Statement of Problem:

Would more men enter and remain in nursing, if the Seventh-day Adventist denomination would recognize the professional skills of qualified men nurses and utilize them on the same basis on which they utilize the professional skills of a qualitied women nurses?


The normative-survey method was employed in this study, to collect the necessary data. Two groups of men were used in the survey; men nurses who graduated from Seventh-day Adventist schools of nursing between the periods 1950 to 1955, and college men representing the two lower division classes.

Summary of Findings:

From eighty-six men graduates, forty-five responded to the questionnaire, giving a 52.3 percent response.

The data revealed that the participants resided in twenty-one states and one foregin country.

Ninety-three percent were married, supporting families numbering from one to six dependents.

Nearly 56 percent were veterans of World War II, while only 38 percent were non-veterans.

Sixteen, or 35.6 percent of the graduates were in active nursing, while twenty-none, or 64.4 percent had left the field. Twenty-two from those not in nursing, were anesthetists, and the remaining seven were in various lines of work. Of all the graduates who went into nursing intending to make it a career, only 50 percent remained in the field, and 80 percent of these men expressed themselves as being satisfied with nursing. They represented all levels, such as, (1) administration, (2) supervision, and (3) staff.

The graduates who were not in nursing, over 52 percent stated that they were not satisfied with nursing, and 48 percent said they were.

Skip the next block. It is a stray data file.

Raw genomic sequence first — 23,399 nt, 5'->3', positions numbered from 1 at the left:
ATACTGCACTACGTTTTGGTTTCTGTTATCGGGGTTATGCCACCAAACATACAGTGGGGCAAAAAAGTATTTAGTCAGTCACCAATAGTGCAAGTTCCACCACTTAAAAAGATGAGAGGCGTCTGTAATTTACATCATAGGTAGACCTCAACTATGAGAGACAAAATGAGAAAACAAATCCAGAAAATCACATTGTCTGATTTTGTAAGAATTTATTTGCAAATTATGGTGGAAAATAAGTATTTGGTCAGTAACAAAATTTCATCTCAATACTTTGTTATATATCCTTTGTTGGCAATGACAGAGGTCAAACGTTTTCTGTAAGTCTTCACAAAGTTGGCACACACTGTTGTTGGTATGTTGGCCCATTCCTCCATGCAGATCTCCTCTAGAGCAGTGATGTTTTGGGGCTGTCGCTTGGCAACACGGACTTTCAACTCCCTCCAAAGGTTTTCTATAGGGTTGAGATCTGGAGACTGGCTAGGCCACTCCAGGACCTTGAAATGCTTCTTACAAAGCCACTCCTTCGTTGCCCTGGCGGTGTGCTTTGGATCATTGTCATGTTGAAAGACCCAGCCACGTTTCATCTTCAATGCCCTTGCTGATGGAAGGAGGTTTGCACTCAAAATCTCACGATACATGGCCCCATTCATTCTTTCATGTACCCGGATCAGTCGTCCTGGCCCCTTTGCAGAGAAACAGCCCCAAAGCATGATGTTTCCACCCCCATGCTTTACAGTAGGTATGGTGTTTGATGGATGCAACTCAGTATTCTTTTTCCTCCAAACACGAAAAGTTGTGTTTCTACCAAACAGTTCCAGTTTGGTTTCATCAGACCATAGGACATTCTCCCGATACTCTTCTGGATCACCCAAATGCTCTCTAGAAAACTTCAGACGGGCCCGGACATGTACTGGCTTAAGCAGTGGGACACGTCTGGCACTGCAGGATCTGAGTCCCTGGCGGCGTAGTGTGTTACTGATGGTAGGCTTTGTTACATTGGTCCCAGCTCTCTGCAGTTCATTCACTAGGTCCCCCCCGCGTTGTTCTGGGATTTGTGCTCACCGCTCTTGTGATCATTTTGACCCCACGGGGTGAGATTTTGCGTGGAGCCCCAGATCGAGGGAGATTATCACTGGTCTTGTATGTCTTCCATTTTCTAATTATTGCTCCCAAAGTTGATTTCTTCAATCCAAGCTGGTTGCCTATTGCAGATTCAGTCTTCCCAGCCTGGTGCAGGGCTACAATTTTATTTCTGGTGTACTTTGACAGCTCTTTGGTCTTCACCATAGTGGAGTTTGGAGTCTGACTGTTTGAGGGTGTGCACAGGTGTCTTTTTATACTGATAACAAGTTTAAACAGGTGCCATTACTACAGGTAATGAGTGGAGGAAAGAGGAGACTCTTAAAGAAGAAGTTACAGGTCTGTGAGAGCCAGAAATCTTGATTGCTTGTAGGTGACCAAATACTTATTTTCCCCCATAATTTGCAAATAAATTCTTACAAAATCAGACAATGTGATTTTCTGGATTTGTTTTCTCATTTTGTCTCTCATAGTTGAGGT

Eighty-one percent of the graduates who remained in nursing said that it offered them a challenge, whereas 58 percent in the non-nursing group thought nursing was a challenge.

Their professional skills were utilized in 56 percent of those who remained in nursing, and only 27.6 percent in the non-nursing group though their skills were utilized.

Eighty percent of all of the graduates surveyed thought that there were opportunities for men nurses in the denomination. However, the lack of status and inadequate salaries have discouraged many men nurses to remain in nursing.

Information from college men revealed, almost without exception, that they thought there was a place for men in the same capacity as women nurses, with emphasis on aspects regarding physical strength.

Thirty-two percent of the college men thought that men who took nursing were of mediocre intellectual ability, and were poorly adjusted individuals.

The study revealed that only 18 percent of the 116 college men had ever heard of a program to recruit men into the field of nursing.

LLU Discipline





Graduate Studies

First Advisor

Anne P. Martin

Second Advisor

Catherine N. Graf

Third Advisor

Kathryn J. Nelson

Degree Name

Master of Science (MS)

Degree Level


Year Degree Awarded


Date (Title Page)




Library of Congress/MESH Subject Headings

Nurses, Male



Page Count

viii; 83

Digital Format


Digital Publisher

Loma Linda University Libraries

Usage Rights

This title appears here courtesy of the author, who has granted Loma Linda University a limited, non-exclusive right to make this publication available to the public. The author retains all other copyrights.


Loma Linda University Electronic Theses and Dissertations

Collection Website



Loma Linda University. Del E. Webb Memorial Library. University Archives